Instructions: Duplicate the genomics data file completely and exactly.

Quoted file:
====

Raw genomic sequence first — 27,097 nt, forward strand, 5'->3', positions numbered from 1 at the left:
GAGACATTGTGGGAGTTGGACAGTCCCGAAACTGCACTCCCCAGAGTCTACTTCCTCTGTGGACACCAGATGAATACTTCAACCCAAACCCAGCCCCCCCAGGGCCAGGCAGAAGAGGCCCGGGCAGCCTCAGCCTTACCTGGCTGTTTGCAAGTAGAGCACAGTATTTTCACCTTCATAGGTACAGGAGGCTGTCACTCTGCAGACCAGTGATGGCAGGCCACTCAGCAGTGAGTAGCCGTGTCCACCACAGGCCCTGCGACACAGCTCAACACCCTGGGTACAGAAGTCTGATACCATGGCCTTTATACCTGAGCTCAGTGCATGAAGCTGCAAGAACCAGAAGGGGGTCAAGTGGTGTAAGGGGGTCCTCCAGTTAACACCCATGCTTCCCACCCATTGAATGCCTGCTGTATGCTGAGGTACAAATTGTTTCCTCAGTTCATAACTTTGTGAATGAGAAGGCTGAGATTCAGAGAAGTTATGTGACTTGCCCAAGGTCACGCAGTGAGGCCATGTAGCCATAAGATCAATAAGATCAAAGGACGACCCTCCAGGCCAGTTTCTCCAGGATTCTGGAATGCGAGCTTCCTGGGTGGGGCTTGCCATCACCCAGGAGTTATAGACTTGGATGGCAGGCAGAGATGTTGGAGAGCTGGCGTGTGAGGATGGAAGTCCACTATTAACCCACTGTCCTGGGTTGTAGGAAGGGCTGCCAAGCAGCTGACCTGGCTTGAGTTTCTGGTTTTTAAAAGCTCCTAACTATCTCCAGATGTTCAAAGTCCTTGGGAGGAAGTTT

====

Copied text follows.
Raw genomic sequence first — 27,097 nt, forward strand, 5'->3', positions numbered from 1 at the left:
GAGACATTGTGGGAGTTGGACAGTCCCGAAACTGCACTCCCCAGAGTCTACTTCCTCTGTGGACACCAGATGAATACTTCAACCCAAACCCAGCCCCCCCAGGGCCAGGCAGAAGAGGCCCGGGCAGCCTCAGCCTTACCTGGCTGTTTGCAAGTAGAGCACAGTATTTTCACCTTCATAGGTACAGGAGGCTGTCACTCTGCAGACCAGTGATGGCAGGCCACTCAGCAGTGAGTAGCCGTGTCCACCACAGGCCCTGCGACACAGCTCAACACCCTGGGTACAGAAGTCTGATACCATGGCCTTTATACCTGAGCTCAGTGCATGAAGCTGCAAGAACCAGAAGGGGGTCAAGTGGTGTAAGGGGGTCCTCCAGTTAACACCCATGCTTCCCACCCATTGAATGCCTGCTGTATGCTGAGGTACAAATTGTTTCCTCAGTTCATAACTTTGTGAATGAGAAGGCTGAGATTCAGAGAAGTTATGTGACTTGCCCAAGGTCACGCAGTGAGGCCATGTAGCCATAAGATCAATAAGATCAAAGGACGACCCTCCAGGCCAGTTTCTCCAGGATTCTGGAATGCGAGCTTCCTGGGTGGGGCTTGCCATCACCCAGGAGTTATAGACTTGGATGGCAGGCAGAGATGTTGGAGAGCTGGCGTGTGAGGATGGAAGTCCACTATTAACCCACTGTCCTGGGTTGTAGGAAGGGCTGCCAAGCAGCTGACCTGGCTTGAGTTTCTGGTTTTTAAAAGCTCCTAACTATCTCCAGATGTTCAAAGTCCTTGGGAGGAAGTTT